The NBA, it seems, more than any league, lends itself to psycho-babble explanations of why teams fail. They didn’t want it enough. They took the opponent lightly. The pressure of trying to create a legacy got to them. Yawn.
Sometimes, it’s about basketball. The Miami Heat failed because the roster had too many stars, which required a departure from conventional coaching, one that never came.
LeBron James played pretty much every position but the one he needs to play for the Heat. If he can turn himself into a center during the offseason, the Heat will win the 2012 NBA title. Period.
James needs to hire the best available big-man coach on the planet to tutor him daily on the nuances of posting up, efficient post footwork, defending the post, perfecting the outlet pass, etc.
James stands 6-foot-8 and weighs 250 pounds. To those who say he’s too short to defend centers, well, he was too tall to guard Derrick Rose, too, but he did it in the fourth quarter of the Eastern Conference finals and shut him down. An athletic freak, James is strong enough to guard centers and can give them fits by getting under them.
Offensively, the Heat have too many athletes who need the ball in their hands, so move the most athletically versatile guy, who also doesn’t tend to be the best decision-maker, inside. With Dwyane Wade at the point, flanked by sharp-shooters Mike Miller and Mario Chalmers, and James and Chris Bosh in the paint, the Heat not only would beat teams up and down the court, but could dominate the offensive boards. See LeBron score on post-ups, put-backs, dump-offs and lobs from Wade. Score, LeBron, score.
As it is, James does opposing defenses favors by spending way too much time on the perimeter, where he’s not as smart as Wade or Chalmers.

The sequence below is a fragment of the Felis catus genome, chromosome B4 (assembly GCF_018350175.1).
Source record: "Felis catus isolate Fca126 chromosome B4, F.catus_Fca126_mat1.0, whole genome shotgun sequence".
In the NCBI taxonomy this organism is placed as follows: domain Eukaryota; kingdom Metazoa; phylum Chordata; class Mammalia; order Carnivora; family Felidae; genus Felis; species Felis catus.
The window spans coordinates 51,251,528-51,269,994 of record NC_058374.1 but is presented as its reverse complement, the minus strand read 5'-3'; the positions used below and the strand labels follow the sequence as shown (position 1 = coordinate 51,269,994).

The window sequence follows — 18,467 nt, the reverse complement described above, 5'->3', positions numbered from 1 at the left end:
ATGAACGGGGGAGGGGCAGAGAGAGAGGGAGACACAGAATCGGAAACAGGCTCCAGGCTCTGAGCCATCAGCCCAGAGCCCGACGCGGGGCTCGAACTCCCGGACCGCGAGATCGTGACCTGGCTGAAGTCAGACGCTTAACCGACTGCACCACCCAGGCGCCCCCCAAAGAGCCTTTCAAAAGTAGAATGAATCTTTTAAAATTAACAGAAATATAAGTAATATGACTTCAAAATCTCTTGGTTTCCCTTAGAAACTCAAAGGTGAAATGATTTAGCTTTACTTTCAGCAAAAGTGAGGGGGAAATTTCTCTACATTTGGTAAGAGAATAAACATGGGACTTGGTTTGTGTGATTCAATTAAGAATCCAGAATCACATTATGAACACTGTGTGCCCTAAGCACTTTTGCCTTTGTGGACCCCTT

LeBron’s lack of wisdom surfaced again in the wake of defeat when he said what, without too much twisting, could be interpreted as, “I’m still really, really rich, and you’re still really, really miserable. So there!”
What he actually said: “All the people that was rooting on me to fail, at the end of the day, they gotta wake up tomorrow and have the same life that they had before they woke up today. You know, they got the same personal problems that they had today.”
(Don’t most people wake up at the beginning of the day, not the end?)
Anyway, this hate-hate relationship between James and sports fans is a win-win. Most fans are delighted because James and the Heat lost to Dirk Nowitzki and Jason Kidd. LeBron is ecstatic because sports fans are weighed down by chronic personal problems.
One lost series isn’t enough to declare a failure the experiment that started with a repulsive victory celebration well before the first practice.
It takes work, meshing so much talent. Larry Brown couldn’t figure out a way to juggle egos into a gold medal, and Mike Krzyzewski did. Short of prying Krzyzewski away from Duke, the job for which he was born, convincing LeBron to reinvent himself is the right title path. Now’s the time to approach him, while he’s in a euphoric state of schadenfreude, daydreaming about the personal problems of others.